Let This Be Our Secret is a remarkable true crime story set on Ireland's north coast where the bodies of a couple were found in a car filled with carbon monoxide fumes - the apparent victims of a suicide pact.
But 18 years later, wealthy dentist Colin Howell confessed to police that it was he and his then lover, Hazel Buchanan, who murdered their respective partners. All four belonged to Coleraine Baptist Church. Howell later re-married an American divorcee, while Buchanan, a mother of two, eventually began a new life with a senior policeman who was once a staff officer to the former RUC Chief Constable Hugh Annesley. Howell went on to run hugely successful dental implant surgeries in Ballymoney, Co. Antrim and Bangor, Co. Down, but despite his strong Baptist beliefs, he lived a secret life of lust, deceit, and greed. It was to prove to be his undoing when his life unraveled spectacularly at Christmas 2008 with heavy overseas investment losses linked to a project to find Japanese gold hidden in the Philippines. And he has admitted other affairs and sexual advances to his dental patients. Hazel Buchanan, Howell's ex-lover, also re-married. She emerged as a high-maintenance and glamorous keep-fit fanatic who according to friends always had a haunted look, fearing that sooner or later an investigating police officer would one day tap her on the shoulder. Out of Northern Ireland's dark and troubled history has emerged a crime like no other.
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- Squeaky Joe
A thought-provoking tale
True crime story set in Northern Ireland where an apparent suicide pact turned out to be a double murder. Eighteen years after the incident, dentist Colin Howell confessed to police, telling them he and his former lover, Hazel Buchanan, murdered their respective spouses.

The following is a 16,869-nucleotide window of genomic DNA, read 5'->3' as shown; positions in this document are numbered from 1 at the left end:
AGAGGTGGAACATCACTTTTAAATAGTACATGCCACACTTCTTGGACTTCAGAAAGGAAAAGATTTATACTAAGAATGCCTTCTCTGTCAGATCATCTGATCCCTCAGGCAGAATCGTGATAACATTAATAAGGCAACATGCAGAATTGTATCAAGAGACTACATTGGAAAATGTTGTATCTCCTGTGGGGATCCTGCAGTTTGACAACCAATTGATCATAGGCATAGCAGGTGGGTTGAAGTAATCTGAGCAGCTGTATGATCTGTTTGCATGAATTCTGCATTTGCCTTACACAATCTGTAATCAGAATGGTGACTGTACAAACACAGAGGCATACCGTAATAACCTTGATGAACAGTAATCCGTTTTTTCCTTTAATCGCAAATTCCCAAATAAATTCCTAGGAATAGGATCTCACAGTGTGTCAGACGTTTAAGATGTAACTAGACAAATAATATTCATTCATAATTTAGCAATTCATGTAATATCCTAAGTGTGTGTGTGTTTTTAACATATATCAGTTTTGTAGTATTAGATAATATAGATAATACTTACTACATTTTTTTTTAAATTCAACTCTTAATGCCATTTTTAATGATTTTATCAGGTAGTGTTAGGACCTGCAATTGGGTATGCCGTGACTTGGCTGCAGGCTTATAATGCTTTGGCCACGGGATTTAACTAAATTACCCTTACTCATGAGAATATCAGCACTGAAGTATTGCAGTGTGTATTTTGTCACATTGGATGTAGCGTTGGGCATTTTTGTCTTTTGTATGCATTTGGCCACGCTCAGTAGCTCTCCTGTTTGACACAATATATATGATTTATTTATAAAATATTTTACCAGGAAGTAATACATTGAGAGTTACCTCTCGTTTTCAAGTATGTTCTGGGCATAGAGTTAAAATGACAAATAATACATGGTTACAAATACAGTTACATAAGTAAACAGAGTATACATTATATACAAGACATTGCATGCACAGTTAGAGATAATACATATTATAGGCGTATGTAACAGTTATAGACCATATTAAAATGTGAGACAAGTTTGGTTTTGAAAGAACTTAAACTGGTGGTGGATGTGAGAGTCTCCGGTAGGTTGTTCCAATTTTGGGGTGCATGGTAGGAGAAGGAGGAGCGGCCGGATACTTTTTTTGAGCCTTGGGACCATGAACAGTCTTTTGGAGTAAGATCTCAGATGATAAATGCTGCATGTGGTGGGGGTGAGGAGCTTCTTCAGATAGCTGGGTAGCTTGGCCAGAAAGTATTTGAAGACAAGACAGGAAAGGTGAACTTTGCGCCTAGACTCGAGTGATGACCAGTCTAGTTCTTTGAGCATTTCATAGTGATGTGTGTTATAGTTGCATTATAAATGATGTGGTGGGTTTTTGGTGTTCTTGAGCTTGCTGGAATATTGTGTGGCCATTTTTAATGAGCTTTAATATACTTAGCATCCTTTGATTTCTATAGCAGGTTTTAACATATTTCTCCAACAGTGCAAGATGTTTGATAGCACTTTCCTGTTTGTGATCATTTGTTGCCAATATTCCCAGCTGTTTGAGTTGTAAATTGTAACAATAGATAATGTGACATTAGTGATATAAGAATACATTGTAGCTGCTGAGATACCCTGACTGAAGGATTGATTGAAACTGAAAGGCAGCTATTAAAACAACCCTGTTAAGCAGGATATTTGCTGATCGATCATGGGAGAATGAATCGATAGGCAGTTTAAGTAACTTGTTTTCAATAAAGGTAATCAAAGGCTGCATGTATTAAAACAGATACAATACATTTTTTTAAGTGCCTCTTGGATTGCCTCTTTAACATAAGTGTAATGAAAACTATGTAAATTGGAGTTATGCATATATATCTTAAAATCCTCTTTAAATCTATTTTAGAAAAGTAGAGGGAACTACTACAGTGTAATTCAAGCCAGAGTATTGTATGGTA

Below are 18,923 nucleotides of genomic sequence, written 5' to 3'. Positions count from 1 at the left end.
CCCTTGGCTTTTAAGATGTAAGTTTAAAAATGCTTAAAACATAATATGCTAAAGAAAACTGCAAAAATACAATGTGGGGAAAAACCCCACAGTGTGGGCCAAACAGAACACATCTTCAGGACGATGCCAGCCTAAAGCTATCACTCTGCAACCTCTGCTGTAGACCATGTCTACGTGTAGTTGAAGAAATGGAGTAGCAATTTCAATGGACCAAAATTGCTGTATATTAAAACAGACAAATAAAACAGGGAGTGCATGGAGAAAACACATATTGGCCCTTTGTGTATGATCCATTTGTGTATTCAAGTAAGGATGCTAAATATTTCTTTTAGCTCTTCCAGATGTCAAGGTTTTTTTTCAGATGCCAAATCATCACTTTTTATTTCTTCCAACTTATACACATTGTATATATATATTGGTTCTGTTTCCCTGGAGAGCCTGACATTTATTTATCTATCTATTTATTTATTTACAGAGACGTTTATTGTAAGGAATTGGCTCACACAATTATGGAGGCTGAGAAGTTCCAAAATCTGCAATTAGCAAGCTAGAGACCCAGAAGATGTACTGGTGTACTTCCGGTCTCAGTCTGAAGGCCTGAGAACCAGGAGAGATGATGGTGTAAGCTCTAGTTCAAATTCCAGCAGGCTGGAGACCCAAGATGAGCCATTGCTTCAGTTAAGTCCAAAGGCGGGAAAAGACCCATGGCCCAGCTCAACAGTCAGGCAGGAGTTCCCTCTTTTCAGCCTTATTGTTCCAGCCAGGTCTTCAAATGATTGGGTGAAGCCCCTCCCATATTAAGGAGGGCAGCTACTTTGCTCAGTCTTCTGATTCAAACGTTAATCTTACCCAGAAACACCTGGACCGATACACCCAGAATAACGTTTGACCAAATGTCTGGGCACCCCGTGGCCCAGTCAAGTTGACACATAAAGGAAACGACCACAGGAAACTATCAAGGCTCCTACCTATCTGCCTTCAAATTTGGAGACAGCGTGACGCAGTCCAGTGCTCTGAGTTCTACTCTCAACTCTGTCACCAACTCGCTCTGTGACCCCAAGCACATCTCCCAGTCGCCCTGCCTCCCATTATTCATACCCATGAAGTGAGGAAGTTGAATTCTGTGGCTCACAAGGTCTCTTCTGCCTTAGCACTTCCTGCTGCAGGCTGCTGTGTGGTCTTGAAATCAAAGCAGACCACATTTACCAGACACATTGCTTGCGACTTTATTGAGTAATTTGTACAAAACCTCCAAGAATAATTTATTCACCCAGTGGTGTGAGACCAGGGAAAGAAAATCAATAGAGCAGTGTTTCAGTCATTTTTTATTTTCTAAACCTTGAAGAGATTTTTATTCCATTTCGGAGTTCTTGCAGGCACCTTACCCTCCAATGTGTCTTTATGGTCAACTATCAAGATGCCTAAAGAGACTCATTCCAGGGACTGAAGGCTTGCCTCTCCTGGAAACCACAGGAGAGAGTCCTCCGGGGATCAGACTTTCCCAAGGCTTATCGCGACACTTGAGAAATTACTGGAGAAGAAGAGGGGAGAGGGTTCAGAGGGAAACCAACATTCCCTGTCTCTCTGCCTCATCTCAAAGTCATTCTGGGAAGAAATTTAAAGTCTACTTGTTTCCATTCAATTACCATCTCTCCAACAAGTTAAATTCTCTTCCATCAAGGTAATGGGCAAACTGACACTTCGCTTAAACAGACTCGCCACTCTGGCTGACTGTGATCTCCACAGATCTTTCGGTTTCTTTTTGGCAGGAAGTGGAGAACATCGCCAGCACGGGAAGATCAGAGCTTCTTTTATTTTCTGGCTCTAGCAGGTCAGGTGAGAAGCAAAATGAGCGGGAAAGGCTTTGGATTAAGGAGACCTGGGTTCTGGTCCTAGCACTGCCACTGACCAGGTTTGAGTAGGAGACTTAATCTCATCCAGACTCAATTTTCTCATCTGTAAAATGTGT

Although superbly narrated by Gary Furlong, this book got off to a slow start and took quite a while to fully grab my attention. Part of this was due to a lot of repetition – the accounts from friends, neighbours, church members etc, relating their thoughts on the murder and the two couples’ relationships, became tedious and for the most part seemed irrelevant to the story, especially as many individuals churned out the same hackneyed phrases. The book would have had more appeal if the author had simply stuck to the facts rather than trying to paint a picture of the hearts and minds of the entire community.
Having said that, the details of the murderous twosome’s relationship, their deceitful behaviour and the planning and execution of the murders, is fascinating. What is slightly unbelievable is how Colin Howell was continually supported by his church and its members – any sensible community group would surely have seen through his lies long before things got out of hand.
A thought-provoking tale, marred by a rather pedestrian writing style.